While you only need one overlay to stream, I recommend having at least three:

    • A “Now Playing” overlay to use while you’re playing a game
    • A “Starting Soon” overlay to use when you first go live to let your viewers join up without missing anything
    • A “BRB” overlay to use when you need to take a minute to yourself.
    • A “Just Chatting” overlay is also nice to have and will usually include a large webcam feed and a chat box.

    The overlay editor is very easy and intuitive to use. For each asset, you’d like to use you’ll click on the small “+” button in the bottom left of the screen. You’ll choose what kind of widget you’d like to add and then in the top left you’ll click on “change image”. This will bring up an uploader where you can drag & drop the image or video you’d like to use in that widget. You’ll be able to resize and place your widget wherever you’d like in your overlay. Most overlays you download will come with instructions on how to integrate their particular assets.

    Once you’ve got your overlays set up you’ll need to get each one’s URL. You can do that by clicking on the three dots in the lower-left corner of each overlay’s thumbnail or the link icon in the top right corner of the editor. You’ll need these URLs when you import your overlays into different scenes in OBS as browser sources.

  5. Step 5: Set up the StreamElements Chatbot

    Now we can set up the StreamElements Chatbot by going to the Dashboard and clicking the “Join Channel” button under bot settings. The rest of the chatbot’s settings can be found under the Bot tab.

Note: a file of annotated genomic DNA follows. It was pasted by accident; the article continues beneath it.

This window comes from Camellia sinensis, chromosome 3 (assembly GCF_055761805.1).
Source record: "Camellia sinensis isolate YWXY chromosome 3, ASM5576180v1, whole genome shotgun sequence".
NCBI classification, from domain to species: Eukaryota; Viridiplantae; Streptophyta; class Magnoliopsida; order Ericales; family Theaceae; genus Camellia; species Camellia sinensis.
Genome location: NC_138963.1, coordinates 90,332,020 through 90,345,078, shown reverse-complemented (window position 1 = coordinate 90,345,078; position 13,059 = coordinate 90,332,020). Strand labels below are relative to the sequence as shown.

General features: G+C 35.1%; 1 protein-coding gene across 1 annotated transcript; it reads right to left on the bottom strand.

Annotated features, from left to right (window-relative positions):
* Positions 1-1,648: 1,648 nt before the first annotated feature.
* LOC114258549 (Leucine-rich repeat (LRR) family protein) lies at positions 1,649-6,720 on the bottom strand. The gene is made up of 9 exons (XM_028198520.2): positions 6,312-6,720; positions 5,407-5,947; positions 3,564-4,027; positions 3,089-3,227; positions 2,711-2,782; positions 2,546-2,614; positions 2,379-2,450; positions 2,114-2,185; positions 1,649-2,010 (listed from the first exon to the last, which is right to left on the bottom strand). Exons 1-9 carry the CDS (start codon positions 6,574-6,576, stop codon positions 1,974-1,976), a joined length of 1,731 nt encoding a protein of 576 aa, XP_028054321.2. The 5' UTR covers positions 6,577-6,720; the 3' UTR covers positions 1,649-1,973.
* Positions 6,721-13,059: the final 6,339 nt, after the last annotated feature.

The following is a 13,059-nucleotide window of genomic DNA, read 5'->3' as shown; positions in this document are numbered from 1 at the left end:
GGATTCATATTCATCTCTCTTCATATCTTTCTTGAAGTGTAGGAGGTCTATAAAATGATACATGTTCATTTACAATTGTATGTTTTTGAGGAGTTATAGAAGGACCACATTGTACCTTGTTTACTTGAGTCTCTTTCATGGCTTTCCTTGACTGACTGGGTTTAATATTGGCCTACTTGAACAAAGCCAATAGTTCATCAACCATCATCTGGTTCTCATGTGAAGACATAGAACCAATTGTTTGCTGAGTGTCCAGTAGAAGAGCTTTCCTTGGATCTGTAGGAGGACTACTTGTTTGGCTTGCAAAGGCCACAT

The chatbot has a lot of features for you to take advantage of, like playing games with your viewers, moderating your chat, and posting messages you’ve created on a timer. One very useful function is the ability to automate the chatbot to reply to your viewers with answers to very commonly asked questions. For example, you can set it up to reply to a user who types in “!Socials” with your various social media handles.

    Another great feature StreamElements provides is the ability to set up a tip account. Click on “Tipping Settings” under the “Revenue” tab, follow the prompts with your information, and include the link in your panels on Twitch. This will allow your viewers to support your channel in a way very similar to Twitch’s cheer system, except you won’t have to be an affiliate to utilize it.

    Their tip system also provides some nice safety features that will prevent chargebacks from being an issue and you can even set up your own merch store.

Conclusion

This is by no means all that you can do with Stream Elements, however, but this will get you up and running Now that you’ve got the basics down, though, I highly recommend taking your time and going through each feature to see how you can implement these into your stream. Or just keep your eyes peeled to Stream Scheme for more great tutorials and innovative uses for these features.

About the Author

Nick

Nick is a Graphic Designer, Photographer, Bar Tender, and Variety Streamer over on Twitch. When he's not explaining why you can't substitute vodka for gin in a signature cocktail to patrons just this side of being cut off; you can find him tweaking his overlay, being a pillow for his girlfriend, staring at one of his cats, or trying to "get gud" at a game at BrennivinAndCigarettes.